Peacock worm (Sabella pavonina)

GenusSabella (1)
SizeWidth: 4 cm (2)
Length: 30 cm (2)

Common and widespread (2).

The peacock worm (also known as the fan worm) (1) lives in a tough, membranous tube, which is covered in particles of mud (3). This flexible tube may reach up to 10cm above the sand (2). The head of the worm emerges from the tube in order to feed; a beautiful crown of feathery tentacles banded with purple, brown or red (3) is extended during feeding (2). The body of the worm, hidden by the tube, is greyish-purple or yellowish orange in colour (3).

Has a wide distribution and is common in many areas around the coastline of Britain (2). It is also widely distributed around the coasts of north-west Europe (3).

Occurs on stones in mud and sand (2) on the lower shore and below (3).

Peacock worms often occur in large numbers. They provide habitats for other marine species, and may be found with sponges, seaweeds and ascidians (sea squirts) attached to them (3). Tiny hair-like structures on the tentacles known as 'cilia' filter suspended particles from the water. These particles are then sorted according to size; small ones are eaten, large ones are discarded and medium-sized particles are added to the top of the tube with mucus in order to increase its length (3).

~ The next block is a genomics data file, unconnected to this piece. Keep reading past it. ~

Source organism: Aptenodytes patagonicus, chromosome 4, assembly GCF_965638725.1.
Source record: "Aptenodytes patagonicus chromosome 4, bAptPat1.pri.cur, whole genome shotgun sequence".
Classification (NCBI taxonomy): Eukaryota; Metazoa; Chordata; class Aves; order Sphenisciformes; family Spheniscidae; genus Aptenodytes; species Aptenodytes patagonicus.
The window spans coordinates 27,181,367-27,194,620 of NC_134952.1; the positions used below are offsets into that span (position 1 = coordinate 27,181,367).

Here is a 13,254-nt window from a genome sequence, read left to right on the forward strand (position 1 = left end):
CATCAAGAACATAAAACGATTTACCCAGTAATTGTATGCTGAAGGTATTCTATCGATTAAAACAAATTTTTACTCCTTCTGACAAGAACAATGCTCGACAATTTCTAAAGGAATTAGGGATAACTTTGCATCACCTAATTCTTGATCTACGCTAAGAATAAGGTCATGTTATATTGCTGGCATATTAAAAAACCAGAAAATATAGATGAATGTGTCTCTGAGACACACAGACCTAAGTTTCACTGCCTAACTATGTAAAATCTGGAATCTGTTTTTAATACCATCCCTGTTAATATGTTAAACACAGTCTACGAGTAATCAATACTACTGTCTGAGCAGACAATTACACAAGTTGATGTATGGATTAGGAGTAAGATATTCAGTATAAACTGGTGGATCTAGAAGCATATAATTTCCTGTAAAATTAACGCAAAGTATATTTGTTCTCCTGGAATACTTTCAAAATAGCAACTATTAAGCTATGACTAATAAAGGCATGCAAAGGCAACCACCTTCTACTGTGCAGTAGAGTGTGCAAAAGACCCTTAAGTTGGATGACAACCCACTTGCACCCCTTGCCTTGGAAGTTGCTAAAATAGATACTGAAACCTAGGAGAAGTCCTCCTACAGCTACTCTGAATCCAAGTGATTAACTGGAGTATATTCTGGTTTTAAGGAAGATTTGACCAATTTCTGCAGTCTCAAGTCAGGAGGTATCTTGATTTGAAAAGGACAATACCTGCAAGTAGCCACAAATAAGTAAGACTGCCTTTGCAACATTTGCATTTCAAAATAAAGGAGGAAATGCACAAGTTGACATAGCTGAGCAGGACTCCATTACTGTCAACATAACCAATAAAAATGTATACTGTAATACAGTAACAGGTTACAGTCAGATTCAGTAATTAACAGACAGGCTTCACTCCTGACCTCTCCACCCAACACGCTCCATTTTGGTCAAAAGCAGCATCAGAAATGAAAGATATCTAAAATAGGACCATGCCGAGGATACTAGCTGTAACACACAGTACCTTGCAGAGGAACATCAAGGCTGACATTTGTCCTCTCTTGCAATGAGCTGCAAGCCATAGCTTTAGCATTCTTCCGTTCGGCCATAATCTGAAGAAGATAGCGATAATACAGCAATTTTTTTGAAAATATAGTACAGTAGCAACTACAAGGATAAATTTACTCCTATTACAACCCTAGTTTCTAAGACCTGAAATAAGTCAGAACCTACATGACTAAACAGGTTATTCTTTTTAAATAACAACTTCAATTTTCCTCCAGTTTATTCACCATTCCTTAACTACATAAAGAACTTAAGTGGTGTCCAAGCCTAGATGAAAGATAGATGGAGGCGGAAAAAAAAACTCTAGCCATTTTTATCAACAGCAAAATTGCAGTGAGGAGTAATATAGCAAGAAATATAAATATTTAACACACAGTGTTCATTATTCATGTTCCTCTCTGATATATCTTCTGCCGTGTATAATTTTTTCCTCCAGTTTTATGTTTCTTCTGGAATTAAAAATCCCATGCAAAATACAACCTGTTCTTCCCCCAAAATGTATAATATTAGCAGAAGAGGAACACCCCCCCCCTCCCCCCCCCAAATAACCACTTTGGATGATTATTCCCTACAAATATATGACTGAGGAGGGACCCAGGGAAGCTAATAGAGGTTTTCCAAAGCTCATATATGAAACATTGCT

In this species, the sexes are separate (some worms are 'hermaphroditic'), and breeding takes place in spring and summer (3). Unlike the sedentary, attached adults, the larval stage is planktonic, drifting in the sea for a time before settling on the substrate (3).

Not currently threatened.

No conservation action has been targeted at this species.

For more on this species see the Marine Life Information Network species account, available from:

This information is awaiting authentication by a species expert, and will be updated as soon as possible. If you are able to help please contact:

  1. National Biodiversity Network Species Dictionary (January, 2003)
  2. Avant, P. (2002) Sabella pavonia. Peacock worm. Marine Life Information Network: Biology and Sensitivity Key Information Sub-programme [on-line]. Plymouth:Marine Biological Association of the United Kingdom. (November, 2002)
  3. Fish, J.D. and Fish, S. (1996) A student's guide to the seashore. Second Edition. Cambridge University Press, Cambridge.